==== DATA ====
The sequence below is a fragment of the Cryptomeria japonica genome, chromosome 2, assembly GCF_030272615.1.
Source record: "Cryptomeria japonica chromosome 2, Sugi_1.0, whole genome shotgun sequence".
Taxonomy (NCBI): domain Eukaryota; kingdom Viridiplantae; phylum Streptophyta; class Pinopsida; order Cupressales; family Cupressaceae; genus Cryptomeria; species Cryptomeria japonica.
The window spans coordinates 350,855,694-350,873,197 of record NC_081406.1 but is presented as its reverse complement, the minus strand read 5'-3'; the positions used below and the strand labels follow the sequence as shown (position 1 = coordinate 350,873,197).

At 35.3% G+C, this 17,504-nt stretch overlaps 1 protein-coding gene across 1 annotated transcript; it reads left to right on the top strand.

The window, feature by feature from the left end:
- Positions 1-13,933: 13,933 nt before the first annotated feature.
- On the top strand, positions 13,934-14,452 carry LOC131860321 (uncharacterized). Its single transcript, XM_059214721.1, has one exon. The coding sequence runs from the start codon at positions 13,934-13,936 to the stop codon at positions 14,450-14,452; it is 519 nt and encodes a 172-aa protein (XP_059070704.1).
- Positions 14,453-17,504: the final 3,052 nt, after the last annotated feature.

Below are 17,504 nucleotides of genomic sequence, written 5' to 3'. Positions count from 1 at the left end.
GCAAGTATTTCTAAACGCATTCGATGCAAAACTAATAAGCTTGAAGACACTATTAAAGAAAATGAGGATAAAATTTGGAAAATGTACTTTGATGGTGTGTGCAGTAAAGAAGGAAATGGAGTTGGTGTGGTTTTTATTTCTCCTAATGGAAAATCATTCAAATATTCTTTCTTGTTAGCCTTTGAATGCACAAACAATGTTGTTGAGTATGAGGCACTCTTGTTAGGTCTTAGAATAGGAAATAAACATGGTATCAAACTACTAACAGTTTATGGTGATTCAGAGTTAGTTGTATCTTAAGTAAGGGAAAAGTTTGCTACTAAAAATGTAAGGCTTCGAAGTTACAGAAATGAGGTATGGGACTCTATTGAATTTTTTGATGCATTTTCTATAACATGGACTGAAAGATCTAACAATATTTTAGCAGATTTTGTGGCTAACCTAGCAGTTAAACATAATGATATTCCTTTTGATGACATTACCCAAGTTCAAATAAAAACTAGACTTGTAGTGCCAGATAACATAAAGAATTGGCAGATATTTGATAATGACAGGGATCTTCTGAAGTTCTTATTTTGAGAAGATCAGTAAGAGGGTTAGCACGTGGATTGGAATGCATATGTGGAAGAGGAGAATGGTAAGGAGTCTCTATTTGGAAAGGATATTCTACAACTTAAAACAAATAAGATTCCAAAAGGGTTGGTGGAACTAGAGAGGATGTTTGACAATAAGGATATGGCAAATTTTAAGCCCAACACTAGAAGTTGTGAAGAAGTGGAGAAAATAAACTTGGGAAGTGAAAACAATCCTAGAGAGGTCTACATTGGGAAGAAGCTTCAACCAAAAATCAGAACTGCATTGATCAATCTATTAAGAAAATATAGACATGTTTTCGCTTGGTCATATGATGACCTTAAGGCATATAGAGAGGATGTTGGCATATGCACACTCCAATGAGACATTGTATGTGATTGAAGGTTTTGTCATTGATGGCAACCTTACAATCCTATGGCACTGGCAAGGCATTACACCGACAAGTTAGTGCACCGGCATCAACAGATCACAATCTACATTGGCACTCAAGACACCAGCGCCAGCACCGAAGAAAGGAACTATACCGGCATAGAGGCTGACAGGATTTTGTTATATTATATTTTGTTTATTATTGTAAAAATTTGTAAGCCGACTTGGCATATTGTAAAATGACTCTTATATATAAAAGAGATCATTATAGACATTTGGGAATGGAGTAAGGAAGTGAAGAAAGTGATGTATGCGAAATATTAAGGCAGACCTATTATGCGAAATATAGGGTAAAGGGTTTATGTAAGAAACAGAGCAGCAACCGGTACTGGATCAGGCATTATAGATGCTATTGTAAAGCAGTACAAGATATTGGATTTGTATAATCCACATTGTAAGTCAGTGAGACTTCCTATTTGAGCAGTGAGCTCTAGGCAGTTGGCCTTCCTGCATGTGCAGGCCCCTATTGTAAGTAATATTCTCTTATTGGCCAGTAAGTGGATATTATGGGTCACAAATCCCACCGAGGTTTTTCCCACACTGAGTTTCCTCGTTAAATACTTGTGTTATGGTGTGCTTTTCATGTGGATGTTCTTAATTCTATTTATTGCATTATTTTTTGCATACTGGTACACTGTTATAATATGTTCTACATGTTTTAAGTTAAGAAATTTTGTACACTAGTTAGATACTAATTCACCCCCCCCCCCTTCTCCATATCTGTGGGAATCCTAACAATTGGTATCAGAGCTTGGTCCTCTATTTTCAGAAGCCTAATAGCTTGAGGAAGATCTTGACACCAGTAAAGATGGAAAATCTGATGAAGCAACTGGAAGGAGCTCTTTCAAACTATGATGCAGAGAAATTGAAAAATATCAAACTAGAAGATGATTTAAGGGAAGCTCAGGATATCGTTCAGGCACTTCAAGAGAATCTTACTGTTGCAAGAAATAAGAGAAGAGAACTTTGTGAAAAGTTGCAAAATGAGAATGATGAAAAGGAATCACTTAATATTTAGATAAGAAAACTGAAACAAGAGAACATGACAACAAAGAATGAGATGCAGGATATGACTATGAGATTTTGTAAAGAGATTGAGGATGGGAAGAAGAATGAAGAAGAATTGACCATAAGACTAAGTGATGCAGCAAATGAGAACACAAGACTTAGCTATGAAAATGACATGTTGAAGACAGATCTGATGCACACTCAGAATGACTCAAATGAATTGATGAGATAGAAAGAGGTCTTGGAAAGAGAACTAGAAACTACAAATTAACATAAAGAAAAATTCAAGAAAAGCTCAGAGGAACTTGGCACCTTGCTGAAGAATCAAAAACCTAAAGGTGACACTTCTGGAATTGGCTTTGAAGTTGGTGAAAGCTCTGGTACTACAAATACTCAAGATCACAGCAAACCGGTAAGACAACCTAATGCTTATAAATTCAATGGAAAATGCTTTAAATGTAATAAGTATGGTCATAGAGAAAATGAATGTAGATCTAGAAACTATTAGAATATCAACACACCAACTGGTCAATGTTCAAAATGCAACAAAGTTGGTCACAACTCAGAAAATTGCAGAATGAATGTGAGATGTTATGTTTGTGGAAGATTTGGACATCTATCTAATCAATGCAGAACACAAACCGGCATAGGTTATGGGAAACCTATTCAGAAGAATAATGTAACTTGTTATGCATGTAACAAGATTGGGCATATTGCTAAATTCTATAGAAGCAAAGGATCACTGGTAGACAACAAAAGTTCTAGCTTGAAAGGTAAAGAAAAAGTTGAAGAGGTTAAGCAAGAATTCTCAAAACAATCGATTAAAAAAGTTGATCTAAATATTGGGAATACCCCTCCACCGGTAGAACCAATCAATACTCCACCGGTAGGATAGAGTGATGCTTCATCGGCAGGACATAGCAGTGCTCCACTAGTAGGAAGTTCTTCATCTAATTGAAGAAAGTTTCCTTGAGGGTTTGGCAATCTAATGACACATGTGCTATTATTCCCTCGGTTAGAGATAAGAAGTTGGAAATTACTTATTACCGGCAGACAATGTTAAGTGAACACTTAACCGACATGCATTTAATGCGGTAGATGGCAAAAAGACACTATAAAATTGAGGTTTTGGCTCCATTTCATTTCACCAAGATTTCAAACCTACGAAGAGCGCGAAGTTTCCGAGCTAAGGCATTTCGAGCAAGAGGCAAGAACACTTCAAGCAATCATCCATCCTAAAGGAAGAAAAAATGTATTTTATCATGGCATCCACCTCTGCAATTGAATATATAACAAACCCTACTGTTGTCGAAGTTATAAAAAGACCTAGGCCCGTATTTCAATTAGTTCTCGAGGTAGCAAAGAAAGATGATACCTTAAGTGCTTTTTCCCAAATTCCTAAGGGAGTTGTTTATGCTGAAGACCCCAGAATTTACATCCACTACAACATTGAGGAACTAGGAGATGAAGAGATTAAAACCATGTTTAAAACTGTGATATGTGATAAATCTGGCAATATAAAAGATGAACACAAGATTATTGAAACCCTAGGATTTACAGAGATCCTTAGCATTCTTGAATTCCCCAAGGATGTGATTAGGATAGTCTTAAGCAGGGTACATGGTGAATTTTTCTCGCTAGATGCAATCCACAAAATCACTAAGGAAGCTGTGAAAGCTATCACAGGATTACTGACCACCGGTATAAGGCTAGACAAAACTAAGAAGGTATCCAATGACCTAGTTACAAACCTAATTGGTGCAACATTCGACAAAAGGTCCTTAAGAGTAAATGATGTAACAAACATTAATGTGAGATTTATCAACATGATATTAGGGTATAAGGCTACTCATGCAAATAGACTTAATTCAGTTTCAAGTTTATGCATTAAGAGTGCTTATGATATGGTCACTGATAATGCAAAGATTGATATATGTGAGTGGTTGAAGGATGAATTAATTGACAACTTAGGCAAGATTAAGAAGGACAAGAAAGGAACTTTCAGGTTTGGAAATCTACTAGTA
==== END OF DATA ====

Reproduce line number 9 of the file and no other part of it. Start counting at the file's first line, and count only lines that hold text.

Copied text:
- Positions 14,453-17,504: the final 3,052 nt, after the last annotated feature.